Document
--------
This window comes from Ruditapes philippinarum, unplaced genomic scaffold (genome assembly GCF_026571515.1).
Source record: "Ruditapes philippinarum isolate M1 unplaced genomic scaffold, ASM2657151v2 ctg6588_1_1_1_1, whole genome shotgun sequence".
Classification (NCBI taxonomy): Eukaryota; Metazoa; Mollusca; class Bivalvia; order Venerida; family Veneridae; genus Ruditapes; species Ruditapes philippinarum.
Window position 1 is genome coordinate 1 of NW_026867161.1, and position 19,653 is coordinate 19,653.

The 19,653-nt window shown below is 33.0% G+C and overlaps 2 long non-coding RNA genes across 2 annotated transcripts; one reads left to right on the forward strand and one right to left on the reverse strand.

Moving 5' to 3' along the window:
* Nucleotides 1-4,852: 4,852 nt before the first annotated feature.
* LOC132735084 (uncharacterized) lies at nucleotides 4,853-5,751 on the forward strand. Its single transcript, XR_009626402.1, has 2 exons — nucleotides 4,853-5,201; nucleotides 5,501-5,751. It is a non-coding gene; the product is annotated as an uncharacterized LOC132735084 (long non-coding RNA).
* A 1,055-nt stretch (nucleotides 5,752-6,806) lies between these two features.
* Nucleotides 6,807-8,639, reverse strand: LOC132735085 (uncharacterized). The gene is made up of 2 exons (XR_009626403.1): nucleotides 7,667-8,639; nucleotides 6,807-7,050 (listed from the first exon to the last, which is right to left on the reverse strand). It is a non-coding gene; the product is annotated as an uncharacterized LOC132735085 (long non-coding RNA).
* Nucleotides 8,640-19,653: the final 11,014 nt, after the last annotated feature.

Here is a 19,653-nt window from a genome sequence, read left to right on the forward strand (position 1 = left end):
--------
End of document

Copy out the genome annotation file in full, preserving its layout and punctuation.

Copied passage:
This window comes from Ruditapes philippinarum, unplaced genomic scaffold (genome assembly GCF_026571515.1).
Source record: "Ruditapes philippinarum isolate M1 unplaced genomic scaffold, ASM2657151v2 ctg6588_1_1_1_1, whole genome shotgun sequence".
Classification (NCBI taxonomy): Eukaryota; Metazoa; Mollusca; class Bivalvia; order Venerida; family Veneridae; genus Ruditapes; species Ruditapes philippinarum.
Window position 1 is genome coordinate 1 of NW_026867161.1, and position 19,653 is coordinate 19,653.

The 19,653-nt window shown below is 33.0% G+C and overlaps 2 long non-coding RNA genes across 2 annotated transcripts; one reads left to right on the forward strand and one right to left on the reverse strand.

Moving 5' to 3' along the window:
* Nucleotides 1-4,852: 4,852 nt before the first annotated feature.
* LOC132735084 (uncharacterized) lies at nucleotides 4,853-5,751 on the forward strand. Its single transcript, XR_009626402.1, has 2 exons — nucleotides 4,853-5,201; nucleotides 5,501-5,751. It is a non-coding gene; the product is annotated as an uncharacterized LOC132735084 (long non-coding RNA).
* A 1,055-nt stretch (nucleotides 5,752-6,806) lies between these two features.
* Nucleotides 6,807-8,639, reverse strand: LOC132735085 (uncharacterized). The gene is made up of 2 exons (XR_009626403.1): nucleotides 7,667-8,639; nucleotides 6,807-7,050 (listed from the first exon to the last, which is right to left on the reverse strand). It is a non-coding gene; the product is annotated as an uncharacterized LOC132735085 (long non-coding RNA).
* Nucleotides 8,640-19,653: the final 11,014 nt, after the last annotated feature.

Here is a 19,653-nt window from a genome sequence, read left to right on the forward strand (position 1 = left end):